PSNI chief calls in more UK police to help tackle 'shameful' loyalist riots
THE Chief Constable of the Police Service of Northern Ireland (PSNI) has requested more support from police in Britain to deal with potential further loyalist violence.
Matt Baggott announced that a further 400 'Mutual Aid Officers' were on their way to the North to supplement 650 officers brought in last week to deal with the 'Twelfth of July' parades.
Mr Baggott said 32 of his officers were injured during disturbances in north and east Belfast last Friday evening after the PSNI blocked a return route for one District Lodge to comply with a Parades Commission ruling.
The Chief Constable criticised Orange Order leaders for calling for protests in Belfast over the ruling and said they had not prepared to either organise or supervise the protest action.
He described the rioting that injured his officers as "shameful and disgraceful" and said Orange Order leaders needed to reflect on their statements, which he said had brought many people on to the streets.
Police are maintaining a presence at the north Belfast Ardoyne flashpoint following five hours of rioting after the marches. More than 30 officers were injured in the skirmishes and the MP for the area, Nigel Dodds, was knocked unconscious with a brick as angry loyalists vented their fury on police lines.
Baton rounds were fired and a water canon was used to quell the rioting, which police said involved the use of ceremonial swords traditionally carried by Orange lodges.
Rioting also erupted in east Belfast, around St Matthews Catholic church, as Orangemen from the area returned to their home base.
The violence marred an otherwise peaceful day across the North, where over 500 parades were staged, including one in Derry, where a new Orange banner was unfurled depicting the new 'peace' bridge across the River Foyle, which divides the two traditions in the city.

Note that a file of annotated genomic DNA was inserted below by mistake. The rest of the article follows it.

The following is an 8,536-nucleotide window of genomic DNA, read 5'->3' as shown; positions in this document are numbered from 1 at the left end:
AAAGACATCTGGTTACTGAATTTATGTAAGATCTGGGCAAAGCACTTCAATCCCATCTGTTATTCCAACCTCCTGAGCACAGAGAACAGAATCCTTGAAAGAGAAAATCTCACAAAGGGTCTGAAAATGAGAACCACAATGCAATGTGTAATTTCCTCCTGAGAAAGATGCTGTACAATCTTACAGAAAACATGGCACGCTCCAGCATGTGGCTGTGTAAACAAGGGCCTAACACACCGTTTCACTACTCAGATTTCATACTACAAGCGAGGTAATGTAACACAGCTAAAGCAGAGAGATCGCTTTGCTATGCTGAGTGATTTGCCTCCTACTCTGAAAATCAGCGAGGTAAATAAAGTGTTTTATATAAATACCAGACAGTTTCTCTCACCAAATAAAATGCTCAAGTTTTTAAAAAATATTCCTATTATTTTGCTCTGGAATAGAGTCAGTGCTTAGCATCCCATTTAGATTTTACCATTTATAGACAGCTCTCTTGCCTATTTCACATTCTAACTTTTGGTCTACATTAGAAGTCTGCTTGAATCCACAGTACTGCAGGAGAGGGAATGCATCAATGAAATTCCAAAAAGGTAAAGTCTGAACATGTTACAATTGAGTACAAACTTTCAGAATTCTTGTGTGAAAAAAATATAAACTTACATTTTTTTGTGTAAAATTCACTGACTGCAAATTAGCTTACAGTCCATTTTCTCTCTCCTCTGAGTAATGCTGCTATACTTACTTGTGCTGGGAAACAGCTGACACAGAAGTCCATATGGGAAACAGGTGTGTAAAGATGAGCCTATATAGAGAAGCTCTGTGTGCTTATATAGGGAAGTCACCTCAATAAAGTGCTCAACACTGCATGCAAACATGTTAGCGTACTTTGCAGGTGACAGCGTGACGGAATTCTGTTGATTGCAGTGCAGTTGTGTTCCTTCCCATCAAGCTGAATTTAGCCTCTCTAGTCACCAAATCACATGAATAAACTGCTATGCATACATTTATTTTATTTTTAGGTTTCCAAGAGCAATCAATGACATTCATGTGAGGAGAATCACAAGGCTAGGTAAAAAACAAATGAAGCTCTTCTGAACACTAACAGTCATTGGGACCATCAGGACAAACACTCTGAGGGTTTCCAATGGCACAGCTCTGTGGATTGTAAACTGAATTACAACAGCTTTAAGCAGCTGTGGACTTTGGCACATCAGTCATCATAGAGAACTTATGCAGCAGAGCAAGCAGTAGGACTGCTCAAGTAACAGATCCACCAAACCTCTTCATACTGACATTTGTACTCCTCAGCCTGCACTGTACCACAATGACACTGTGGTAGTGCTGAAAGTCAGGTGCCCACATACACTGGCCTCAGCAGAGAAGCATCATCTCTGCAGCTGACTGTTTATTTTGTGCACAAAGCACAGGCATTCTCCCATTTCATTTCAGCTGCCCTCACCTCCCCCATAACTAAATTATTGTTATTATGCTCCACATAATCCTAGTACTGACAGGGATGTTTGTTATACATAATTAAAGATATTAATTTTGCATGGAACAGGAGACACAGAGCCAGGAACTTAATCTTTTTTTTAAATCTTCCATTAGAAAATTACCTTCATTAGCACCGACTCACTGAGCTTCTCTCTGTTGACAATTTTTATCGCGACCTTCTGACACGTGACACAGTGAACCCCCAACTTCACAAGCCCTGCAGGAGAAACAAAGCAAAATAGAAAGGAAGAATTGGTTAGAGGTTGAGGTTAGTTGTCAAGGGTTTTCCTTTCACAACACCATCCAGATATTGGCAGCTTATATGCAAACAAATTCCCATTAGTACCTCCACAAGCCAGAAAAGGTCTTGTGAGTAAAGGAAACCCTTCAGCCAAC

Nationalist politicians predicted the violence in north Belfast, after the Orange Order announced it would stage "protests" in response to a Parades Commission ruling that the return District parade past shops at the Ardoyne interface would be banned.
The situation last Friday evening quickly descended into riots around 8pm, as the small District Lodge made its way to police lines barring their route.
Petrol bombs, bricks and other missiles were thrown at police during the five hours of rioting.
Mr Dodds had been speaking to a senior police officer shortly before he was struck and felled with a piece of masonry thrown towards police lines. He was rushed to hospital unconscious but was released after treatment.
Last Wednesday, Mr Dodds was expelled from the House of Commons after accusing Northern Ireland Secretary Theresa Villiers of "deliberate deception" over her refusal to intervene and reverse the Parades Commission ruling.
The ruling was the first ever decision to ban Orangemen from parading past the shop fronts at the Ardoyne.